Adam Young hasn’t played in my bedroom since I stopped being fourteen and Hello, Seattle stopped making me nostalgic and started making me want to take a brick to the recording studio that signed this twenty-six year old musician. The release of his latest album, the midsummer station, prompted me to revisit Owl City, the secret obsession of my early adolescent years.
The first track, “Dreams and Disasters”, is very reminiscent of the first track on Arcade Fire’s Suburbs album – the idea of a road trip, with cheap reggaeton overlays and a tinny twang that ads an otherworldly vibe to simple lyrics is good-hearted, if not substantial. A sugary pop version of “Uprising“ by Muse, it’s not a bad start to an album.
“Shooting Star“ is a letdown. A male version of Katy Perry’s “Firework“, lyrics like “fill the darkest night with a brilliant light; cause it’s time for you to shine” are repeated over and over again while strange alien reverberations echo in the far-off distance of mono-recorded audio.
After Flo Rida’s famous intro to “Whistle“, the cringe factor at the beginning of “Gold“ does not wane as it fades into a pseudo-gritty street beat. “Shoutout to the dreams you’ll chase” and the lyrics following remind me of a little internet treasure. Maybe it’s just the smart-aleck fourteen year old lurking inside of me saying this, but I’m doubtful that you’ve got gold inside of you if you’re going to break lots of hearts – maybe you’ve got some fake gold earrings you bought with your allowance, but that’s about it.
“Dementia” is simple. Aside from a poor SAT vocab studying tool as it draws comparisons between the neurological disorder and heartbreak, it’s an equation that looks something like this: rock + glittery synth + bass line from seventh grade jazz band.
The message behind ”I’m Coming After You” is nothing if not a little disturbing Starting with the lyric: “I saw your face in a criminal sketch – don’t be alarmed ‘cause you don’t know me ye,” the track teaches one important life lesson: stalking is cute if you’ve got a sweet synth. “You got the right to remain right here with me” is a poor recitation of 21 jump street’s famous malapropism. Does Young like bad girls who actually have to run from the cops? Maybe.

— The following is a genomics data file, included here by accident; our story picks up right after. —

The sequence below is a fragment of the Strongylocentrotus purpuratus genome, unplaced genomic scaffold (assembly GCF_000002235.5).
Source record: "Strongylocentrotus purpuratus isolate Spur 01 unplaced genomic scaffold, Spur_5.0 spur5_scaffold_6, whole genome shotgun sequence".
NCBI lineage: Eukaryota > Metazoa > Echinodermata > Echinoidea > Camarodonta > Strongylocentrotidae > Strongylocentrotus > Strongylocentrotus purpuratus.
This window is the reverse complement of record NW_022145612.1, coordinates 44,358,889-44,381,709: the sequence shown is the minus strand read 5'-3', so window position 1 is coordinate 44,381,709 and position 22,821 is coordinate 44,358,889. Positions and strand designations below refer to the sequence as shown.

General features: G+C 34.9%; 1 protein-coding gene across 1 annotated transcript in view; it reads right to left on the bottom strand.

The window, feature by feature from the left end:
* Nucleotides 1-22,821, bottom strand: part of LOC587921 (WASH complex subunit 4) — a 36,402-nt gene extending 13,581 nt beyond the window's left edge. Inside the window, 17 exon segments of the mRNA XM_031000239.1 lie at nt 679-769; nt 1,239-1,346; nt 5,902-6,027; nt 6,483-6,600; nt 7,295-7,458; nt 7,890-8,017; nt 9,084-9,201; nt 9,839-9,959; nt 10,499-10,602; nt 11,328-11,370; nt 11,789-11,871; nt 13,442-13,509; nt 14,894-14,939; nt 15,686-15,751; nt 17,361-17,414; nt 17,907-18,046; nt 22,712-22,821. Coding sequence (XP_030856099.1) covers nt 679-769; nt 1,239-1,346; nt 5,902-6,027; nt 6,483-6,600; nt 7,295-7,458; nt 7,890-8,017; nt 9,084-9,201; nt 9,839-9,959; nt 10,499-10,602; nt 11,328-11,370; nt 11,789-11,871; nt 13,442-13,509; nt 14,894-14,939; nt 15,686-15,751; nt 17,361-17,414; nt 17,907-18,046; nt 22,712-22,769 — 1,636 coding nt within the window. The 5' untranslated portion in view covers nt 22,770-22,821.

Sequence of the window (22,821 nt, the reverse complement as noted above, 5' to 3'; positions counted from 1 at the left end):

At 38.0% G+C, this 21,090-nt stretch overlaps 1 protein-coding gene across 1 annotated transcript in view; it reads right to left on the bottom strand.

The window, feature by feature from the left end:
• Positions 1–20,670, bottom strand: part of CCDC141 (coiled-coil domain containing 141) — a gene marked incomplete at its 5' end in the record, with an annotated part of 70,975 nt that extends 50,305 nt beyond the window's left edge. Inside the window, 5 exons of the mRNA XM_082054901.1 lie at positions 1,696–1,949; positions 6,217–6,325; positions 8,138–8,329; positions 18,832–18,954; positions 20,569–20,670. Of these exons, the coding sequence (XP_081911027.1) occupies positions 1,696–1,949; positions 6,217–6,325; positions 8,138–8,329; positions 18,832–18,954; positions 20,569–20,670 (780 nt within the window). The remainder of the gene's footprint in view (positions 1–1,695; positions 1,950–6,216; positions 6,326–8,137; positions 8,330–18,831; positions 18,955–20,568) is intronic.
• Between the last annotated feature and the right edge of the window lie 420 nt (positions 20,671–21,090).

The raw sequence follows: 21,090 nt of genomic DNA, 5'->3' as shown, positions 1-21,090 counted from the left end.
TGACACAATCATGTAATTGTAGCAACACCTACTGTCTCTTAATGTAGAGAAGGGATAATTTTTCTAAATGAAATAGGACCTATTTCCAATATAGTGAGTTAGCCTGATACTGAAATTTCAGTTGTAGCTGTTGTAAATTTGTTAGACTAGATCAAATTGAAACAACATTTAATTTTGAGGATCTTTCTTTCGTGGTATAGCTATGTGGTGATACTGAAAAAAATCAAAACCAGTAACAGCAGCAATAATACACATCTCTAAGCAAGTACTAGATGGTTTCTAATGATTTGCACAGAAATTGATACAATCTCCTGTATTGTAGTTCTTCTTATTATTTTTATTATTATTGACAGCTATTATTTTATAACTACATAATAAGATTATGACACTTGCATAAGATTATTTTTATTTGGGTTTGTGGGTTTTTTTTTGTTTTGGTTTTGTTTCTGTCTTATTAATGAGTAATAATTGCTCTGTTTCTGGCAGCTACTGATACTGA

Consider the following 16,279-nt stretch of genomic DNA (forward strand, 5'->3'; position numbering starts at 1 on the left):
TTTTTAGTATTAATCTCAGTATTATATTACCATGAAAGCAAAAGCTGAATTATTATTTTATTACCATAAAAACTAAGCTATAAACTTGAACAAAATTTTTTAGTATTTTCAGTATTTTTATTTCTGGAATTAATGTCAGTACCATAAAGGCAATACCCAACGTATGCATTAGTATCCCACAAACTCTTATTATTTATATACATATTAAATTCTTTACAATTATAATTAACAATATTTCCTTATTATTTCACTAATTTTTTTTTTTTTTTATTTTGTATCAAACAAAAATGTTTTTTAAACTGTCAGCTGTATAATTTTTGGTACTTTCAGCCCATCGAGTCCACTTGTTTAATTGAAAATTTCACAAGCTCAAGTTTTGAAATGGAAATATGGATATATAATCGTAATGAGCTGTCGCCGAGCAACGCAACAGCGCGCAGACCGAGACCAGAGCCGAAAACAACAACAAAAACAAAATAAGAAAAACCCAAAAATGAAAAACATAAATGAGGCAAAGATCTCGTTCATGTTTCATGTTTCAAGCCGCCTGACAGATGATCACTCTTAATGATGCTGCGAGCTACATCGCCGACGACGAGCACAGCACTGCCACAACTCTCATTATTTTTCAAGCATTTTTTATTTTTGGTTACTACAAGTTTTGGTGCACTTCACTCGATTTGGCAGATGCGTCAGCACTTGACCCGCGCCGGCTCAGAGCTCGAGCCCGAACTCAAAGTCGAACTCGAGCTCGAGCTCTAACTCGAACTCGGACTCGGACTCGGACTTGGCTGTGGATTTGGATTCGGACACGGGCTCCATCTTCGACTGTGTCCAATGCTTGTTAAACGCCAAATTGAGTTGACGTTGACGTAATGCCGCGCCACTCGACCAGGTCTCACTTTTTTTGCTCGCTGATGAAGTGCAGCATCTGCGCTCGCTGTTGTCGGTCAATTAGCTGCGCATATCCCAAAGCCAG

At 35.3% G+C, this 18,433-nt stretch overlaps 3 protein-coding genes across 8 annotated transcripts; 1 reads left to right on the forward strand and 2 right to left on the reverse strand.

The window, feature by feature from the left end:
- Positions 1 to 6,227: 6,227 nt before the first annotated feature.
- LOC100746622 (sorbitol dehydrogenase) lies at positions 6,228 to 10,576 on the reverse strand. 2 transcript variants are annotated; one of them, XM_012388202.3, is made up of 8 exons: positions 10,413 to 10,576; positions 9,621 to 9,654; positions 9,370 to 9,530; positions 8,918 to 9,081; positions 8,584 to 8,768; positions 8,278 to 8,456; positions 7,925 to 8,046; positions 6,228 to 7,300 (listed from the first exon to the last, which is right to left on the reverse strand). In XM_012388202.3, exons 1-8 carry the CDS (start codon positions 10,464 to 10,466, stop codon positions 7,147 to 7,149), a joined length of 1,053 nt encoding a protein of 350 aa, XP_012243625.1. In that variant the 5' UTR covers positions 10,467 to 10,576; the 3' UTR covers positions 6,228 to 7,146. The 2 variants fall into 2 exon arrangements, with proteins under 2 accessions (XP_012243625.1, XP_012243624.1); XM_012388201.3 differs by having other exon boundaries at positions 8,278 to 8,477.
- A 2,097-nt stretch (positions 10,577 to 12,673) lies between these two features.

“Speed of Love” opens with that horrible power-up sound that leads to a weak bass drop that every hardstyle fan loathes. I won’t tell a lie; it’s catchy. Really catchy. Like One Direction’s “Stole My Heart“. Does Adam Young know he’s referencing John Steinbeck’s use of the oversoul in his songs, always coming back to one heart, one love?
“Good Time” (feat Carly Rae Jepsen) doesn’t need an explanation. We’ve all heard it. Many times. Every time more awful than the last.
If you’d like an audio version of a metaphor taken too far, “Embers” is just for you. Complete with a cog-turning background effect that becomes grating within the first fifteen seconds, the eighth track is nothing spectacular.
The most emotional piece on the album is “Silhouette“, and with the first few chords on an actual piano, I had high hopes. A melancholy tune with the references to stars and beginnings that gave Owl City it’s leap to fame, the lyrics aren’t all sugar. “Is it over yet? Will I ever feel again?” The minor key brings out the sincerity in these lines that is not duplicated again on the album.
With all the melodrama of a Greek romance, “Take it All Away“ sends this message to millions of prepubescent girls. If you get dumped, you’ll probably die alone. Yet another song perpetuates the desolation of friendzoning with the line “I felt a pain in my chest with your kiss on my cheek”.
Stylistically, Young hasn’t changed – fundamentally, he is a grown man with some neat built-in synth beats and a voice distorter that sounds like he’s speaking througha kazoo. What has changed are his “add-ins”. Imagine your favorite local ice cream (or frozen yogurt, since that seems to be the hip thing for you young Iowa City folk) locale with its plethora of goodies to stir into your frozen treat. Some are delicious, some are not. Some sound like they would be incredible, but alas – blueberries and caramel were simply not meant to be.